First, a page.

Lively Heels 4


Lively Heels, 1976 Fisher 30


Scope of Project:  Minor dinette modifications and miscellaneous projects

Begin Daily Project Logs

Alternately, click the button below to navigate to a specific log.

March 29, 2018

Lively Heels 4

< Back to Lively Heels


With the milling and varnish work complete, just a few details remained before I was ready to return to the boat for the final installation.

The new fiddles for the U-shaped original dinette were to be removable, so that there’d be no hard spots between the cushions when the area was converted in to a full-size berth, but were still needed for looks and to help hold the cushions in place during normal configuration.  I also decided to make the fiddle on the outboard side of the table removable.

To hold the fiddles in place securely, while keeping them readily removable, I chose stainless steel dowel pins.  Into each of the fiddles, I drilled 1/4″ holes for the pins, then glued them in place with epoxy, leaving about 1/2″ – 5/8″ of the pins protruding below the fiddles.

On the tabletop, I aligned the fiddle and its new pins over the top and drilled holes for the pins, using the next size larger drill bit to keep the fit tight, but not so tight that the fiddles couldn’t easily be removed.  Note that in these test-fit photos, I did not push the fiddle all the way down, as the pins were just freshly glued in with epoxy here.

Finally, I installed the top end of the table pedestal to the center of the underside of the table with six #12 screws.

A few days later, back at the boat for the final installation, I got started by clamping the three pieces of the support cleat assembly in place beneath the opening in the settee.  Everything fit well and as intended.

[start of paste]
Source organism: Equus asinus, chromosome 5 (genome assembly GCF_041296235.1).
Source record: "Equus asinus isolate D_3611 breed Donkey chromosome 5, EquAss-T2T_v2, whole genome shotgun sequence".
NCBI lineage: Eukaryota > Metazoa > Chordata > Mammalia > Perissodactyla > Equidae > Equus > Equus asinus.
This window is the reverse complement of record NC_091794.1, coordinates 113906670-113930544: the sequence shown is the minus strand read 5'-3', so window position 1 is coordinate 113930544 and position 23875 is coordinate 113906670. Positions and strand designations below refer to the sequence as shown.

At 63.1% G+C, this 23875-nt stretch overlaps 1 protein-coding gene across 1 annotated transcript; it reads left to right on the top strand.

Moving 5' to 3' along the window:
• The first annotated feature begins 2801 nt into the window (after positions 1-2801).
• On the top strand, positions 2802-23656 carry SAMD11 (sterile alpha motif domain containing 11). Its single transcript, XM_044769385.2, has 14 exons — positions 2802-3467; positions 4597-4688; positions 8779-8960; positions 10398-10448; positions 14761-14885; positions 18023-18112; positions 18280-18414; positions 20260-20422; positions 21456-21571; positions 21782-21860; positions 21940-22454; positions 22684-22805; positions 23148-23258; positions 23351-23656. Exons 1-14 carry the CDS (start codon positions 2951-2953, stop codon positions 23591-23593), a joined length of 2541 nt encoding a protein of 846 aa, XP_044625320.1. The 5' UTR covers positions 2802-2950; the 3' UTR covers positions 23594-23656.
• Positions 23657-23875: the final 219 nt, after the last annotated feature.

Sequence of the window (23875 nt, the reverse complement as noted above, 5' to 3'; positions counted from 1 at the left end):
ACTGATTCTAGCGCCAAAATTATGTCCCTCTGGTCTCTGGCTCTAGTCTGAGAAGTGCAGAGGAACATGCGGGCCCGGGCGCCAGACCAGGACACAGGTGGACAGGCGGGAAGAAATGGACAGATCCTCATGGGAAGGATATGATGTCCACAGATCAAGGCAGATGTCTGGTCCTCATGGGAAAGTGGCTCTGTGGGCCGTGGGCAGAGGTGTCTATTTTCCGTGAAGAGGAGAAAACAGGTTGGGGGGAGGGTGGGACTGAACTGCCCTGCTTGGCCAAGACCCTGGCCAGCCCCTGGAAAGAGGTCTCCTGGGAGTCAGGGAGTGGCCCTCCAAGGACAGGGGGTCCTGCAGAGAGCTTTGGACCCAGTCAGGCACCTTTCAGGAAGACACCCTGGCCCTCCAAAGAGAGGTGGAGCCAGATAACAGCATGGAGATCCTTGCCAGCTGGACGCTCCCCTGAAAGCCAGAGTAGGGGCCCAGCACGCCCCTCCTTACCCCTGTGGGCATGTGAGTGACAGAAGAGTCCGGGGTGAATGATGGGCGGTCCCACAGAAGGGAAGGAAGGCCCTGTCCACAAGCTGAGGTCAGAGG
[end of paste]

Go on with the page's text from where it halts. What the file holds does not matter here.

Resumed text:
To secure the cleats, I drilled and countersunk bolt holes through the settee and through the cleats beneath:  three locations on each of the short sides, and four on the longer center piece.  I installed the cleats permanently with glue and 1/4″ flathead bolts.

To finish off the opening and cover the exposed plywood end grain, I cut and installed cherry trim that I’d milled and pre-finished for the task.

Now I could test-fit the table in place.

After determining the center of the opening, I located and installed the table leg base.

To finish up the installation, I marked and drilled holes in appropriate locations to accept the dowel pins from the removable cushion fillets.  I had to trim the ends of the long center piece, which I’d made too long, which meant that I had to bring this piece back to the shop so I could smooth and refinish the ends as needed, but otherwise the fillets worked well.  I took detailed measurements of the opening so I could have a filler cushion made to suit.  Fortunately, I even had offcuts of the original fabric on hand for the job.

Now I turned to the companionway area.  The slim trim I’d made for the threshold fit once I cut it to length, but I found that I needed to make relief cuts on each end to accommodate the thickness of the paneling in the pilothouse and allow the center portion–in the companionway opening itself–to extend fully through the opening.  I didn’t have the tools I needed to make these cuts properly on site, so I noted the details and brought the trim back to the shop.

The corresponding piece for the top of the ladder assembly fit once I’d cut it to length and fiddled around a bit, and I glued it to the top of the plywood backing, pinning it with some brads till the glue cured.  This piece was designed to butt up flush with the 1/4″ thick threshold.

I’d return once more to bring back the modified parts and complete the installation, as well as to deliver the filler cushion once completed.

Total time billed on this job today:  3.5 hours

0600 Weather Observation:  25°, clear.  Forecast for the day:  Mainly sunny, high around 50°, increasing clouds late in the day and light rain overnight